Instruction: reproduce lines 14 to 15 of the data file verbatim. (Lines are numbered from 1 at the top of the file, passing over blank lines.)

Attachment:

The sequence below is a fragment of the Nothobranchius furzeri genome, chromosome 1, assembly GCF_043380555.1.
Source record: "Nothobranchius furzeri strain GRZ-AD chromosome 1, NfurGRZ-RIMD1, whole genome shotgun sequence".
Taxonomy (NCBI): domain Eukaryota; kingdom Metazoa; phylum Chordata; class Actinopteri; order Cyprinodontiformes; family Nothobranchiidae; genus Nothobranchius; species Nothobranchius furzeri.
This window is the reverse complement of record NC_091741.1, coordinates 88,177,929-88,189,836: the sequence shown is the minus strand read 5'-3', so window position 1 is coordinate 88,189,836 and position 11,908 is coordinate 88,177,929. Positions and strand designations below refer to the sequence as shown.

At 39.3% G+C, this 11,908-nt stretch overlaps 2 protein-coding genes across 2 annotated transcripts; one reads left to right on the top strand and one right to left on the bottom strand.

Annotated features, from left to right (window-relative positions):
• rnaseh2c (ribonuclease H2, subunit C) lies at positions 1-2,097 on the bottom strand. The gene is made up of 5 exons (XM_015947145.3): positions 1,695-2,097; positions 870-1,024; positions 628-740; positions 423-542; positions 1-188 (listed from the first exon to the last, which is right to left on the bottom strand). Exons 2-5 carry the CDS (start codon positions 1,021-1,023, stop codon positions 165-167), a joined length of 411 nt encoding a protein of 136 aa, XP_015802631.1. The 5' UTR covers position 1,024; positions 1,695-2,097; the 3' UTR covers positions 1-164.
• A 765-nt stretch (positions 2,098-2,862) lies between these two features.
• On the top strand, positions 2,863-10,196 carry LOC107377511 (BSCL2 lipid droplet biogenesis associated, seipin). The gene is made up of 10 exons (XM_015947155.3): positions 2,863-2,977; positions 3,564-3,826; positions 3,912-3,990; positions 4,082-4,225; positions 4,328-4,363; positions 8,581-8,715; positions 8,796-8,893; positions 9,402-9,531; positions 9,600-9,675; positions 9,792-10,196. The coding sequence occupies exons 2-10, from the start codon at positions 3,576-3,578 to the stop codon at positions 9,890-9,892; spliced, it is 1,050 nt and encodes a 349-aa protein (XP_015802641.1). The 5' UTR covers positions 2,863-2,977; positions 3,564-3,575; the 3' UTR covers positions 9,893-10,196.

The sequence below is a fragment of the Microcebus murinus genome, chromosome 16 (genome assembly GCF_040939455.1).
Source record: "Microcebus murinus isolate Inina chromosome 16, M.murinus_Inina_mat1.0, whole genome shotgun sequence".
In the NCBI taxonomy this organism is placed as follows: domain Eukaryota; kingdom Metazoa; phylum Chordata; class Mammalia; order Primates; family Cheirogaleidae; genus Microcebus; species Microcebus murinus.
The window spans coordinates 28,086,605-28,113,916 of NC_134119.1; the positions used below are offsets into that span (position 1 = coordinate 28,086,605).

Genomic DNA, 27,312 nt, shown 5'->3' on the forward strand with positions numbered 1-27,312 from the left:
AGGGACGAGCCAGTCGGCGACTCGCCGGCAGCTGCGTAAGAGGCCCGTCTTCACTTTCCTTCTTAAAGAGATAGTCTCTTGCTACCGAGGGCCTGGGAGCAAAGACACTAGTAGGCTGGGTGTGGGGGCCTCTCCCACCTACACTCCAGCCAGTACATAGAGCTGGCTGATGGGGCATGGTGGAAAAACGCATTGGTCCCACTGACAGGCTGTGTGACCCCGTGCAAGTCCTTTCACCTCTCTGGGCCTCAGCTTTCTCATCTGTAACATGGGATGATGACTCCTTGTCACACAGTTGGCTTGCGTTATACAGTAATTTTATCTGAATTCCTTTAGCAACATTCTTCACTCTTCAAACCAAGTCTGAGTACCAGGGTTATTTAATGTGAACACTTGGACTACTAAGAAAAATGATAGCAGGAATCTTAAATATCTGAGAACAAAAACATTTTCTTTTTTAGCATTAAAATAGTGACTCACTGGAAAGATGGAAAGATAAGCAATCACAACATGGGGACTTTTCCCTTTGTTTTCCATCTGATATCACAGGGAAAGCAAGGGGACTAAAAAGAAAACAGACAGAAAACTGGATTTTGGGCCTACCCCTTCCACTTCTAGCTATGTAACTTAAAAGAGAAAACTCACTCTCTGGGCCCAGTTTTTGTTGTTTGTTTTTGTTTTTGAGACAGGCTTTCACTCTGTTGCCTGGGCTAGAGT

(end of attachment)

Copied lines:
Genomic DNA, 27,312 nt, shown 5'->3' on the forward strand with positions numbered 1-27,312 from the left:
AGGGACGAGCCAGTCGGCGACTCGCCGGCAGCTGCGTAAGAGGCCCGTCTTCACTTTCCTTCTTAAAGAGATAGTCTCTTGCTACCGAGGGCCTGGGAGCAAAGACACTAGTAGGCTGGGTGTGGGGGCCTCTCCCACCTACACTCCAGCCAGTACATAGAGCTGGCTGATGGGGCATGGTGGAAAAACGCATTGGTCCCACTGACAGGCTGTGTGACCCCGTGCAAGTCCTTTCACCTCTCTGGGCCTCAGCTTTCTCATCTGTAACATGGGATGATGACTCCTTGTCACACAGTTGGCTTGCGTTATACAGTAATTTTATCTGAATTCCTTTAGCAACATTCTTCACTCTTCAAACCAAGTCTGAGTACCAGGGTTATTTAATGTGAACACTTGGACTACTAAGAAAAATGATAGCAGGAATCTTAAATATCTGAGAACAAAAACATTTTCTTTTTTAGCATTAAAATAGTGACTCACTGGAAAGATGGAAAGATAAGCAATCACAACATGGGGACTTTTCCCTTTGTTTTCCATCTGATATCACAGGGAAAGCAAGGGGACTAAAAAGAAAACAGACAGAAAACTGGATTTTGGGCCTACCCCTTCCACTTCTAGCTATGTAACTTAAAAGAGAAAACTCACTCTCTGGGCCCAGTTTTTGTTGTTTGTTTTTGTTTTTGAGACAGGCTTTCACTCTGTTGCCTGGGCTAGAGT